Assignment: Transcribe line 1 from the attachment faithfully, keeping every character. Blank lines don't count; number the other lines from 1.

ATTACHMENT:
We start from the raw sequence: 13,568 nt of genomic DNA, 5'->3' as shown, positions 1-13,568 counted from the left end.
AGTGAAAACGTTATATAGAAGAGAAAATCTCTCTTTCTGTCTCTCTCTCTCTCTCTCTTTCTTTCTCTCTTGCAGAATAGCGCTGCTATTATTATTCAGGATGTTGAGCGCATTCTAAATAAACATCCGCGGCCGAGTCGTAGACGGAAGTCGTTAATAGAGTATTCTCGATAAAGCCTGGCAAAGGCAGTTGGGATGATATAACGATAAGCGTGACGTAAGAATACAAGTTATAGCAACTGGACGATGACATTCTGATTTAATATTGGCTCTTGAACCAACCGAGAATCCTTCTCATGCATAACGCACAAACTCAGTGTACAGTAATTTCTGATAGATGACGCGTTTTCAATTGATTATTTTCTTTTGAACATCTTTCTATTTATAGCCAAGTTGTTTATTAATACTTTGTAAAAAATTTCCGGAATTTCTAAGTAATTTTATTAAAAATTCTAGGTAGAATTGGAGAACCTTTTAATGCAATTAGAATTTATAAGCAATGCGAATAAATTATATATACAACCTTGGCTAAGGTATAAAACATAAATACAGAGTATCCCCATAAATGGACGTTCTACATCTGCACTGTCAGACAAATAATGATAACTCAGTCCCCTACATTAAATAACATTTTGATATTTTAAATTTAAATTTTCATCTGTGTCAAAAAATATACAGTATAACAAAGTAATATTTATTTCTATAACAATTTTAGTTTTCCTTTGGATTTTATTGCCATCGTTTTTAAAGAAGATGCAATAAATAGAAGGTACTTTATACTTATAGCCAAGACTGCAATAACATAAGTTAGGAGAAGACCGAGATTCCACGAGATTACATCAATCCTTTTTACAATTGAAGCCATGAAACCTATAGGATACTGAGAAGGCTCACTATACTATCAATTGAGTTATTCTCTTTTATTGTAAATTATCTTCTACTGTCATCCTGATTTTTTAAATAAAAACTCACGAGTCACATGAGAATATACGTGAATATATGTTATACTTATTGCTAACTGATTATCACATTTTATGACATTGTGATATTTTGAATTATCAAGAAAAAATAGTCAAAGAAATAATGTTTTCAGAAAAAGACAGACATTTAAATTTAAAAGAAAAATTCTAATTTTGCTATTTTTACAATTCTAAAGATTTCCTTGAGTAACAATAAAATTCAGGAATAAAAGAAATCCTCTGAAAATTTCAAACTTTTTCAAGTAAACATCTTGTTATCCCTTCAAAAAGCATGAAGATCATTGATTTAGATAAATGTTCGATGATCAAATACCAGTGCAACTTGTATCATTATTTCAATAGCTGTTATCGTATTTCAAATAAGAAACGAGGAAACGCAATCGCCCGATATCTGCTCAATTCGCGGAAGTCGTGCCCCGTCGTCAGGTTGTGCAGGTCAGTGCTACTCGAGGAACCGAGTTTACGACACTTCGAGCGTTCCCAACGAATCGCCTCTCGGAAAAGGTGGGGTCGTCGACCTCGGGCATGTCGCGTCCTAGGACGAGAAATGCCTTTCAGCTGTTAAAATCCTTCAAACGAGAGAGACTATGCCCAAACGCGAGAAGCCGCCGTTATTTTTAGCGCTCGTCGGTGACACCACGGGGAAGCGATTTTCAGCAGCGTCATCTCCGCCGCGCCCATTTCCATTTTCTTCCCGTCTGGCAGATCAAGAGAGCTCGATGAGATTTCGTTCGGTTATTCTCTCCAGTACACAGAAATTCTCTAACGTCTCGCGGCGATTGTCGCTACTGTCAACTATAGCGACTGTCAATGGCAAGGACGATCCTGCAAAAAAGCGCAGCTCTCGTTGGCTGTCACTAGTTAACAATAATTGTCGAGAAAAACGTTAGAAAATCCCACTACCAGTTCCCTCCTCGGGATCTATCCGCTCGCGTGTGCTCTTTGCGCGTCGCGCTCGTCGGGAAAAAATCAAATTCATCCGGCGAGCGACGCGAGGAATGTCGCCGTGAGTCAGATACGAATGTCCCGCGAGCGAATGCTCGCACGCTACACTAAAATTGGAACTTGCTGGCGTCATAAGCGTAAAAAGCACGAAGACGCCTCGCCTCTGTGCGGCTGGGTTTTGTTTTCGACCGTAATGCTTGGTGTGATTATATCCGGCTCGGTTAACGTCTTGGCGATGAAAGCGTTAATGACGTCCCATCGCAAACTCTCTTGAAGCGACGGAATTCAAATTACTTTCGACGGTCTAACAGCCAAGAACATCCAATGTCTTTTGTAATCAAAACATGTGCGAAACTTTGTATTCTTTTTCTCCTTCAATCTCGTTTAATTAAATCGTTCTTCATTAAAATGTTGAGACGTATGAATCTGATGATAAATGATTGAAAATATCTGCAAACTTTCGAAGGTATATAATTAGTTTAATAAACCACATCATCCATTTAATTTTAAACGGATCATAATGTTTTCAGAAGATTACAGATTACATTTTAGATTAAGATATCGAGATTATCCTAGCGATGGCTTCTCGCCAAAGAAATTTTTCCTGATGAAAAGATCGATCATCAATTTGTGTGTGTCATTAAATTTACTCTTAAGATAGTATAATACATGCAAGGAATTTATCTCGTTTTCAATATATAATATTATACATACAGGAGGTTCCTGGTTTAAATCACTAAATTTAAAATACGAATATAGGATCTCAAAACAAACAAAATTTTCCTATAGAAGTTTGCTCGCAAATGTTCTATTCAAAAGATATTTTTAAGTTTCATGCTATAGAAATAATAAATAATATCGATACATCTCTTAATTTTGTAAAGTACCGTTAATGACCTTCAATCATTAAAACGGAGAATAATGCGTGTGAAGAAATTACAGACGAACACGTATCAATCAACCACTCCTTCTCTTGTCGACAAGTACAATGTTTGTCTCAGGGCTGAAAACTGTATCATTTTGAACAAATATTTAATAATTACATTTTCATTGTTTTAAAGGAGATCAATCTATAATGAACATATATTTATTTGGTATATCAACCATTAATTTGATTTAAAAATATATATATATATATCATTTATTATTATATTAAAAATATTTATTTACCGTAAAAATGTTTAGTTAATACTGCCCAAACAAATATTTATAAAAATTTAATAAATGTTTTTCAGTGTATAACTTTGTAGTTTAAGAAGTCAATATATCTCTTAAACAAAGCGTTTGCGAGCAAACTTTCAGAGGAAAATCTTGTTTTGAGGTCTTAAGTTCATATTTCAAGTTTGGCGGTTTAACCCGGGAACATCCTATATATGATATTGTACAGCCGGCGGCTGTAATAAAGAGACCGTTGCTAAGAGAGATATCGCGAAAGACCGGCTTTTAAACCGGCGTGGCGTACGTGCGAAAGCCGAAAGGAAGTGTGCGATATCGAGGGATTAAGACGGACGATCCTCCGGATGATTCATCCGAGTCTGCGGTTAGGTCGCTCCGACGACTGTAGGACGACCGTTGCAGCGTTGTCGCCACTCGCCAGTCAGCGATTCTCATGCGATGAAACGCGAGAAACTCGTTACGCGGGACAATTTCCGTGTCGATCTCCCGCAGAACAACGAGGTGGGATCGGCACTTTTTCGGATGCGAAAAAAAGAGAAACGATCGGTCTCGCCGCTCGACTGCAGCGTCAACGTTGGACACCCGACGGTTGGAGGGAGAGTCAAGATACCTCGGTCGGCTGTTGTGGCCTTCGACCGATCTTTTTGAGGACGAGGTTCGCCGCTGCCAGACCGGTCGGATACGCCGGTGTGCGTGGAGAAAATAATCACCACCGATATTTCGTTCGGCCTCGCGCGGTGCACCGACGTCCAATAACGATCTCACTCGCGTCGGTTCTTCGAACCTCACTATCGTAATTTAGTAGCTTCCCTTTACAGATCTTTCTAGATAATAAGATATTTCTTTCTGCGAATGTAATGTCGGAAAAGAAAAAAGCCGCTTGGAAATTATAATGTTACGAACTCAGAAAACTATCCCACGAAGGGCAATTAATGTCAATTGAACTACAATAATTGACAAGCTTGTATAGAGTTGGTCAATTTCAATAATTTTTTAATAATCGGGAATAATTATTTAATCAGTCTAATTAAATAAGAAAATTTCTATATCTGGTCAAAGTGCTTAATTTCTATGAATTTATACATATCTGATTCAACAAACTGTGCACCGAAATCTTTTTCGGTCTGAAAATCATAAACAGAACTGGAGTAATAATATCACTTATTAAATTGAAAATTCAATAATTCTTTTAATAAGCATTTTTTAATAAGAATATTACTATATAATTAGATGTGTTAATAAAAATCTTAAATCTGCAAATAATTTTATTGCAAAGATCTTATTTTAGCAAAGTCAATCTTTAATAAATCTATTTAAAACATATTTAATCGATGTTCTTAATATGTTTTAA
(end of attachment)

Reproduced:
We start from the raw sequence: 13,568 nt of genomic DNA, 5'->3' as shown, positions 1-13,568 counted from the left end.